Later he says, “The dark areas on the surface piece which have darkened is a natural phenomenon. This is in contrast to the flow marks caused by the surface displacement which remain bright on the same piece.” This is a description but not an explanation. This also does not explain why other areas with surface displacement become toned.
I am happy to learn the term “negative shadow.” The explanation requires two parts. First, how is the metal different inside and outside these areas? Second, how does this difference influence toning? I still don’t know.
In turn, Dick replies:
I consider Pete Smith one of the great thinkers, researchers and writers in numismatics. We are privileged to have him in the field, and I am honored to have him as a friend. Therefore, Pete, help me think through on this striking / surface displacement / negative shadow phenomenon. Please, I welcome other knowledgeable numismatists to comment as well.
Consider the metal in a blank as one homogenous mass. At the instant of striking a tremendous catastrophe occurs. The force of the two dies drive into this mass. The steel dies are obviously harder than the softer metal in the blank.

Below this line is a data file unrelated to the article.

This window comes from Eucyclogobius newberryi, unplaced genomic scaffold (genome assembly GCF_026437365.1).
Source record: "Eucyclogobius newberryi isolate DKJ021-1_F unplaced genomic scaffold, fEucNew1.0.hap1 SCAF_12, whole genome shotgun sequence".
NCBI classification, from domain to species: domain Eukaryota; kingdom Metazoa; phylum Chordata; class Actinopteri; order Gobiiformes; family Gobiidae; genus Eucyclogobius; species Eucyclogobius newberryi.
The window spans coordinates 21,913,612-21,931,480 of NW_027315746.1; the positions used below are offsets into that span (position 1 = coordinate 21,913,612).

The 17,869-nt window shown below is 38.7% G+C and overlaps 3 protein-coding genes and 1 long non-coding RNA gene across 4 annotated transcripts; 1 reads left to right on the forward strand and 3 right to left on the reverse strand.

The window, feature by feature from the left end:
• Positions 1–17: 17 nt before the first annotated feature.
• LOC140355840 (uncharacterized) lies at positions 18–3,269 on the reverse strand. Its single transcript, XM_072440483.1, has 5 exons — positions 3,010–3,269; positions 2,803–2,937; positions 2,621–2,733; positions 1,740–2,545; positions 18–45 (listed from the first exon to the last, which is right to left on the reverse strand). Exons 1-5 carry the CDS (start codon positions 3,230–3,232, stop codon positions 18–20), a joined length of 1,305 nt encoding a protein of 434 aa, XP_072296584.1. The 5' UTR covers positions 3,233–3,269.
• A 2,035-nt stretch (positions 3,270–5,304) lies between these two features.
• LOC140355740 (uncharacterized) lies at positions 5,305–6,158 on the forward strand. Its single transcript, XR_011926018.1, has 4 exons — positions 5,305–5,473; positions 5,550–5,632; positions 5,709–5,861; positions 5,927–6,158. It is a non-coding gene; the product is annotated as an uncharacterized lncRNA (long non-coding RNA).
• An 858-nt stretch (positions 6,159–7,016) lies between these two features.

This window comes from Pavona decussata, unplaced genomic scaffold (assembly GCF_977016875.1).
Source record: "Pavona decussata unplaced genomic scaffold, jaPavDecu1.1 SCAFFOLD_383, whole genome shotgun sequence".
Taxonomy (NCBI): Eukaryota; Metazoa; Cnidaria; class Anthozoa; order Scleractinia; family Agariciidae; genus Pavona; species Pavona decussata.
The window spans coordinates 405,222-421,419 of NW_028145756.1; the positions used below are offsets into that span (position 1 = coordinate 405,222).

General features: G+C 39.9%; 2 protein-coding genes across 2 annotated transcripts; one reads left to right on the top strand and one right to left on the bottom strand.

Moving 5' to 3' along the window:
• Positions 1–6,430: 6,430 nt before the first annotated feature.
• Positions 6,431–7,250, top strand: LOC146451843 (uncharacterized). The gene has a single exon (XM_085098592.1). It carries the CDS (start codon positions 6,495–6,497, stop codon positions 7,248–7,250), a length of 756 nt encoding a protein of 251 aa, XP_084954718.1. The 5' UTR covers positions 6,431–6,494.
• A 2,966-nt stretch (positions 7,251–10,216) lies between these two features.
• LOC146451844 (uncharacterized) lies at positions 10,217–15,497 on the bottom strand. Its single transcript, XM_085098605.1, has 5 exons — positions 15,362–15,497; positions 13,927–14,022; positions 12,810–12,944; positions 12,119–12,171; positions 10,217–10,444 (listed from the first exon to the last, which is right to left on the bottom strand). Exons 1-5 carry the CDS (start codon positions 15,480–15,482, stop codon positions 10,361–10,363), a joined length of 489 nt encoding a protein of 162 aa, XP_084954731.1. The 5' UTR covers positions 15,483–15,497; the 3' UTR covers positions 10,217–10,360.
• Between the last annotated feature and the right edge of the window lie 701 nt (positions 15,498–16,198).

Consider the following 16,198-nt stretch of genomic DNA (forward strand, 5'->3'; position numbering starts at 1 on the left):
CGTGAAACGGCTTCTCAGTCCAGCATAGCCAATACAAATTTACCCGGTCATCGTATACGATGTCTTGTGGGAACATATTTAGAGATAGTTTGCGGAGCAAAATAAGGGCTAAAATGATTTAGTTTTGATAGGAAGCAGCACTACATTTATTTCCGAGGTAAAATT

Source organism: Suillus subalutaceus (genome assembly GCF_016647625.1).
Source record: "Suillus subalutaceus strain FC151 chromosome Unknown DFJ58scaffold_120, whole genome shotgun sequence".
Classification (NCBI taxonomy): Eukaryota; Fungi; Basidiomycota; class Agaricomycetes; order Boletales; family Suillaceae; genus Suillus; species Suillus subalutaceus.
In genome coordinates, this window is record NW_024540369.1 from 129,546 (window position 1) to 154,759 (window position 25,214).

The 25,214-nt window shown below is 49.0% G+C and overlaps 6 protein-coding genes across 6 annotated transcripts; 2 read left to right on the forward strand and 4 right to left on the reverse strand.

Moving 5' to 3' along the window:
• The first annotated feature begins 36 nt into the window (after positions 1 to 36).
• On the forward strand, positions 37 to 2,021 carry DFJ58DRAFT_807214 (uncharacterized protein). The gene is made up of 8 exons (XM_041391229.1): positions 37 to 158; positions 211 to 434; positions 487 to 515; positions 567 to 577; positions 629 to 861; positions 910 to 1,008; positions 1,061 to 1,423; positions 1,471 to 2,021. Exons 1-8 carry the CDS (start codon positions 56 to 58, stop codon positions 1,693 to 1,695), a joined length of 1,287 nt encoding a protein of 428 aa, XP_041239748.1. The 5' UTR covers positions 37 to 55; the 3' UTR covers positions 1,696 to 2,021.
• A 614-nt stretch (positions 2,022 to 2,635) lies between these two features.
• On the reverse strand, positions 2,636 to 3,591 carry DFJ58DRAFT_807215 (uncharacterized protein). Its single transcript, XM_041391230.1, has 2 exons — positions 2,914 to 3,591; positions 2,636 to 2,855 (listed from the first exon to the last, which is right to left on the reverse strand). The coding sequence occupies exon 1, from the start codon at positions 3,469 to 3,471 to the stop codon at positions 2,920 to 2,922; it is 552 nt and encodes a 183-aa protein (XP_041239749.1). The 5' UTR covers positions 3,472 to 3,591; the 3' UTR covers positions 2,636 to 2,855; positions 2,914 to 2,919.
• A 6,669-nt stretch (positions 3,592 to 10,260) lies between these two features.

Metal in the blank must flow into the die cavities. That is the purpose of striking. Metal flows as one mass. On the surface this is towards the deepest cavity. This is usually the device, again usually in the center. Thus, adjacent metal moves toward this center in ever widening circles.
I don't believe metal moves toward the center in the middle and towards the border near the edge. It moves en mass. All surface displacement is toward the center. I stand by my previous statement that flow marks always point toward the center. (Or I could modify that to say all flow marks point to the high point on a struck piece.)
This is very evident in medal striking and dramatically exhibited on process sets -- samples after each stage of striking -- a sample is set aside after each blow. I wish we had samples like this in coining, however, this is impossible because it must be struck with one blow. Medal striking has the luxury of multiple striking., thus we can observe the process of metal movement in stages.